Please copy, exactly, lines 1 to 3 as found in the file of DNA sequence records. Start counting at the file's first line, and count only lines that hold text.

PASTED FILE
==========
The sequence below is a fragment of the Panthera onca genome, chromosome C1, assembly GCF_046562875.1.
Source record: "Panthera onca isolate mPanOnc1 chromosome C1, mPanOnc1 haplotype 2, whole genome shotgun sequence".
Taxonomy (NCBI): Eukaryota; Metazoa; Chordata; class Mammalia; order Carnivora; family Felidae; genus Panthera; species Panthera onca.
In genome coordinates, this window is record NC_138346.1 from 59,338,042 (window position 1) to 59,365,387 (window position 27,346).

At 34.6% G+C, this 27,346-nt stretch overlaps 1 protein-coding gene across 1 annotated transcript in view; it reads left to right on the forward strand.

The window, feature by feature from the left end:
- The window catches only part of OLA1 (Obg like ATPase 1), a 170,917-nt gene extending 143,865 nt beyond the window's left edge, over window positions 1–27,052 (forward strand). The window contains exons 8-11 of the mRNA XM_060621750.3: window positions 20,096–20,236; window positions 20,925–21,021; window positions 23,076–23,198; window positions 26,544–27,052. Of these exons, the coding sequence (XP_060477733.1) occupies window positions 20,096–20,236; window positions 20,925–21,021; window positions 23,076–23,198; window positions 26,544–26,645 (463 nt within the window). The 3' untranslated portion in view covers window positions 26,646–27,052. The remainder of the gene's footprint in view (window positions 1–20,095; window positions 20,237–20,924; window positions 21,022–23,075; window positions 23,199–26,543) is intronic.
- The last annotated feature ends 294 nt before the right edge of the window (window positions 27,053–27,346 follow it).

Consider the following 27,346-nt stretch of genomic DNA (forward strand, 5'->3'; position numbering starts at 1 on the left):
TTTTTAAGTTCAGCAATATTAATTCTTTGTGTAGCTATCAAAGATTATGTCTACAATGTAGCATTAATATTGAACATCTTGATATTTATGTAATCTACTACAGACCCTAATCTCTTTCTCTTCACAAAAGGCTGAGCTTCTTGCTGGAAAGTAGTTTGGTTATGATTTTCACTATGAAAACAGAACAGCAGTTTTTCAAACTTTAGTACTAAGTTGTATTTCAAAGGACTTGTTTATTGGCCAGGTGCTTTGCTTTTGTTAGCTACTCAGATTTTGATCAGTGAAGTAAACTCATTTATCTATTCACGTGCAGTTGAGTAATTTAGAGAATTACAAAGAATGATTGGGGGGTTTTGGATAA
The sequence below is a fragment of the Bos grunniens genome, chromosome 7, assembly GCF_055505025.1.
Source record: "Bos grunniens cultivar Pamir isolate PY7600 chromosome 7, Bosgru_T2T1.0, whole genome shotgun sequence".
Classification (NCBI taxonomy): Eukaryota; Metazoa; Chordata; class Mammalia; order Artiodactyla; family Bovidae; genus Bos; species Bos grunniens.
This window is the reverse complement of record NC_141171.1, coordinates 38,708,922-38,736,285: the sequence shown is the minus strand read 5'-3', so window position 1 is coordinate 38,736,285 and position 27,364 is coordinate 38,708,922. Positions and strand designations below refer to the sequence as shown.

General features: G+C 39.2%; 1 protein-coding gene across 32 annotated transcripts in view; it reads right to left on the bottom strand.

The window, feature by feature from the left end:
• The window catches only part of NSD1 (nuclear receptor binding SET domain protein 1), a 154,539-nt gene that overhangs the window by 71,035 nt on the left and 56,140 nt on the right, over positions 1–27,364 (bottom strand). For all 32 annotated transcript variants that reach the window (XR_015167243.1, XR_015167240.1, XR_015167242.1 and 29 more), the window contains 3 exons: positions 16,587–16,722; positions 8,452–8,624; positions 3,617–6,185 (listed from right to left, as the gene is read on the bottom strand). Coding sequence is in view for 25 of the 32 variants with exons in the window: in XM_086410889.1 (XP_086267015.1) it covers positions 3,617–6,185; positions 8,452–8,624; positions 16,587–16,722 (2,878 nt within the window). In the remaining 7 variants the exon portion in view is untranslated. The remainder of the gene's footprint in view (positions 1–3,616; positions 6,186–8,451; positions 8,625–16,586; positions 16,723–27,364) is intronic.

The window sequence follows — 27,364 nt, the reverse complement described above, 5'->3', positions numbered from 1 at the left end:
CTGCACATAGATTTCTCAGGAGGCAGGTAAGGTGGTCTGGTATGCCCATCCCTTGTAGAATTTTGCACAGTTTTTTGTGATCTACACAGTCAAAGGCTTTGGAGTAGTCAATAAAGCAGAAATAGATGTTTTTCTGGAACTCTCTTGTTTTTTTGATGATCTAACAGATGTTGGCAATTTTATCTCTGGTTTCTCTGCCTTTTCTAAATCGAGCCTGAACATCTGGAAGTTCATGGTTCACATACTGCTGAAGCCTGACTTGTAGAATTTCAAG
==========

The sequence below is a fragment of the Panthera onca genome, chromosome C1, assembly GCF_046562875.1.
Source record: "Panthera onca isolate mPanOnc1 chromosome C1, mPanOnc1 haplotype 2, whole genome shotgun sequence".
Taxonomy (NCBI): Eukaryota; Metazoa; Chordata; class Mammalia; order Carnivora; family Felidae; genus Panthera; species Panthera onca.